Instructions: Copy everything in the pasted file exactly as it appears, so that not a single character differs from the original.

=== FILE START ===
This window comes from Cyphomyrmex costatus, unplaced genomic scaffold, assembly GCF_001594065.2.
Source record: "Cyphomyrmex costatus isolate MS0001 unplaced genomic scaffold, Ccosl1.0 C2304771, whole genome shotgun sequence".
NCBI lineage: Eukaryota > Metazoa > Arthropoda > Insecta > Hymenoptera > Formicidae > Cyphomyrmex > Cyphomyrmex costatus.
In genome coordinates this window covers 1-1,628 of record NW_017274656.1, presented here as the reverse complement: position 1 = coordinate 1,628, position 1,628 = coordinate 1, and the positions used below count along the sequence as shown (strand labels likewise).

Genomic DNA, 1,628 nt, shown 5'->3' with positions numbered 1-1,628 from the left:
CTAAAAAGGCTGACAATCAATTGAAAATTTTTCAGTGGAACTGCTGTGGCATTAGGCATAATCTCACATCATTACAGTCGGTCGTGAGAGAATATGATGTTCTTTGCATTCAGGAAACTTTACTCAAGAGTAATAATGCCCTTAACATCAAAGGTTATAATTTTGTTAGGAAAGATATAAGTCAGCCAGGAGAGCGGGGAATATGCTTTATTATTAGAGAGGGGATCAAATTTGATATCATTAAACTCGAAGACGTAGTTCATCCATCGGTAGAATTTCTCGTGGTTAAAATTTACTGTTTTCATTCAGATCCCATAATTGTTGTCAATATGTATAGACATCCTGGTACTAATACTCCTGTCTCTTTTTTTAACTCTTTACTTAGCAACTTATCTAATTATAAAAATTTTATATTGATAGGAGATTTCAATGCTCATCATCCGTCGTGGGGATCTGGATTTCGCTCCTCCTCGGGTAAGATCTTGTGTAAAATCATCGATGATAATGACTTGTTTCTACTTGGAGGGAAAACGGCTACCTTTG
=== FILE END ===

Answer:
This window comes from Cyphomyrmex costatus, unplaced genomic scaffold, assembly GCF_001594065.2.
Source record: "Cyphomyrmex costatus isolate MS0001 unplaced genomic scaffold, Ccosl1.0 C2304771, whole genome shotgun sequence".
NCBI lineage: Eukaryota > Metazoa > Arthropoda > Insecta > Hymenoptera > Formicidae > Cyphomyrmex > Cyphomyrmex costatus.
In genome coordinates this window covers 1-1,628 of record NW_017274656.1, presented here as the reverse complement: position 1 = coordinate 1,628, position 1,628 = coordinate 1, and the positions used below count along the sequence as shown (strand labels likewise).

Genomic DNA, 1,628 nt, shown 5'->3' with positions numbered 1-1,628 from the left:
CTAAAAAGGCTGACAATCAATTGAAAATTTTTCAGTGGAACTGCTGTGGCATTAGGCATAATCTCACATCATTACAGTCGGTCGTGAGAGAATATGATGTTCTTTGCATTCAGGAAACTTTACTCAAGAGTAATAATGCCCTTAACATCAAAGGTTATAATTTTGTTAGGAAAGATATAAGTCAGCCAGGAGAGCGGGGAATATGCTTTATTATTAGAGAGGGGATCAAATTTGATATCATTAAACTCGAAGACGTAGTTCATCCATCGGTAGAATTTCTCGTGGTTAAAATTTACTGTTTTCATTCAGATCCCATAATTGTTGTCAATATGTATAGACATCCTGGTACTAATACTCCTGTCTCTTTTTTTAACTCTTTACTTAGCAACTTATCTAATTATAAAAATTTTATATTGATAGGAGATTTCAATGCTCATCATCCGTCGTGGGGATCTGGATTTCGCTCCTCCTCGGGTAAGATCTTGTGTAAAATCATCGATGATAATGACTTGTTTCTACTTGGAGGGAAAACGGCTACCTTTG